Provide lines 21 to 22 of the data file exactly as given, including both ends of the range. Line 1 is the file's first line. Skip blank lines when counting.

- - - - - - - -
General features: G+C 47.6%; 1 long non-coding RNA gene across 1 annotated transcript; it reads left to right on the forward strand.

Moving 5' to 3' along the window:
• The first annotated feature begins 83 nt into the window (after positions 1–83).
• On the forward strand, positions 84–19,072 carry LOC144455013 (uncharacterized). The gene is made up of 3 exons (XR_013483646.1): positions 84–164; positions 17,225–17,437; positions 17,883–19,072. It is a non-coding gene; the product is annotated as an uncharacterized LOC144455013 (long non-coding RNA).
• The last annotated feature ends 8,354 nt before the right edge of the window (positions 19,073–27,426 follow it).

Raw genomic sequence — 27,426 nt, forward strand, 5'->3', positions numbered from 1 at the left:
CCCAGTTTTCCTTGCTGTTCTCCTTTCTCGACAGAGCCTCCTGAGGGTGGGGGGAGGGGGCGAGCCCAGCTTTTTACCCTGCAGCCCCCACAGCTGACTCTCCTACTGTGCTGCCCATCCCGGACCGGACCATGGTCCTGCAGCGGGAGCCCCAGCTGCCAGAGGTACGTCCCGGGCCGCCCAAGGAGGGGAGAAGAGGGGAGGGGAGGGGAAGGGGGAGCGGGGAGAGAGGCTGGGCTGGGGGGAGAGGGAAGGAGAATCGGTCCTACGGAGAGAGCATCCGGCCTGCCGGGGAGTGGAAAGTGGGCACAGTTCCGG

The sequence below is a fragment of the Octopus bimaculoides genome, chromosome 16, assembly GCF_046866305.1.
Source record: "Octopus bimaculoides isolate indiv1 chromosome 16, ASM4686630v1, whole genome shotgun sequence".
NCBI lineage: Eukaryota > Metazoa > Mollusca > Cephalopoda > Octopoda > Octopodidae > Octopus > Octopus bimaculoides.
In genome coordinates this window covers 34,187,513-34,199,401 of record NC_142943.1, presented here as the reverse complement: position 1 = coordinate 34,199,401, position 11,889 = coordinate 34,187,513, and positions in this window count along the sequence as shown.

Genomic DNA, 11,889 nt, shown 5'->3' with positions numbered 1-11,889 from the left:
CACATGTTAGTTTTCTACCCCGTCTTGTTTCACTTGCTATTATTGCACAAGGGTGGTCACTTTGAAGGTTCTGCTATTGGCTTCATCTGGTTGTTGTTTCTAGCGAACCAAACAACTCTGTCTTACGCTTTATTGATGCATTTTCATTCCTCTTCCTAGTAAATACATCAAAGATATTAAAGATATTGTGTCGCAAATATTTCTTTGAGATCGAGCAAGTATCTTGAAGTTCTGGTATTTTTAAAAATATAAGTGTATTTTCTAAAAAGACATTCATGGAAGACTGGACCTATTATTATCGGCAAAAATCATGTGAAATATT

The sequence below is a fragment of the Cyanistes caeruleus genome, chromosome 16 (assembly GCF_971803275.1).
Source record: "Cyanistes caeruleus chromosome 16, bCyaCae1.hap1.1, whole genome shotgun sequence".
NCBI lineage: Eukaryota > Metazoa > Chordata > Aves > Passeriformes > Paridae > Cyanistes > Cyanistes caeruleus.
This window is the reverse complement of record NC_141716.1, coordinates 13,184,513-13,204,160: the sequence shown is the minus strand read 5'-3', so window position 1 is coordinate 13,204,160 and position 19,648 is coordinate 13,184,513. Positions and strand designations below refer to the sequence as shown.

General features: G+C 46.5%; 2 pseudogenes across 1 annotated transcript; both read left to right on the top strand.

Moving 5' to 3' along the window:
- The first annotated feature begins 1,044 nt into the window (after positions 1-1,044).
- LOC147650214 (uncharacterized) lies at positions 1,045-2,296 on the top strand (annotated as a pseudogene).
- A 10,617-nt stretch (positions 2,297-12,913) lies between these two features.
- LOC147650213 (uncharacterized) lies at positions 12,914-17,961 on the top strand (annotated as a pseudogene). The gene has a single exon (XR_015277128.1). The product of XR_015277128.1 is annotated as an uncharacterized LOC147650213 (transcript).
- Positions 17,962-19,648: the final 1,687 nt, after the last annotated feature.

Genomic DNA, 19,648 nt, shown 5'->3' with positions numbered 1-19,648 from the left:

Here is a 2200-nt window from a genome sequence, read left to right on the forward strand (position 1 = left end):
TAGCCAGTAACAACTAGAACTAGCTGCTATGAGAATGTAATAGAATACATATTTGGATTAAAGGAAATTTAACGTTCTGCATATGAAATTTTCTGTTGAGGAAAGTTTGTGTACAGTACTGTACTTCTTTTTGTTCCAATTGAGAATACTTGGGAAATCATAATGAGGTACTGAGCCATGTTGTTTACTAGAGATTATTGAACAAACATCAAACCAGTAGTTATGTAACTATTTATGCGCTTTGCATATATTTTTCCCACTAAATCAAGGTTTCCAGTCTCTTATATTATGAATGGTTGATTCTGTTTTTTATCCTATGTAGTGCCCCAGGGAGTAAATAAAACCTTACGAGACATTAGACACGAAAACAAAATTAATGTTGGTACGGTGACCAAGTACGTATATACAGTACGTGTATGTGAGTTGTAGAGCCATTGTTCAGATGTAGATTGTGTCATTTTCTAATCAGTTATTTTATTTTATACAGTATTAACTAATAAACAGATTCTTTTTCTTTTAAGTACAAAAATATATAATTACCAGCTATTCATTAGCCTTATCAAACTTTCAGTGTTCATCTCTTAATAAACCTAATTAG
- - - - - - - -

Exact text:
- LOC147650214 (uncharacterized) lies at positions 1,045-2,296 on the top strand (annotated as a pseudogene).
- A 10,617-nt stretch (positions 2,297-12,913) lies between these two features.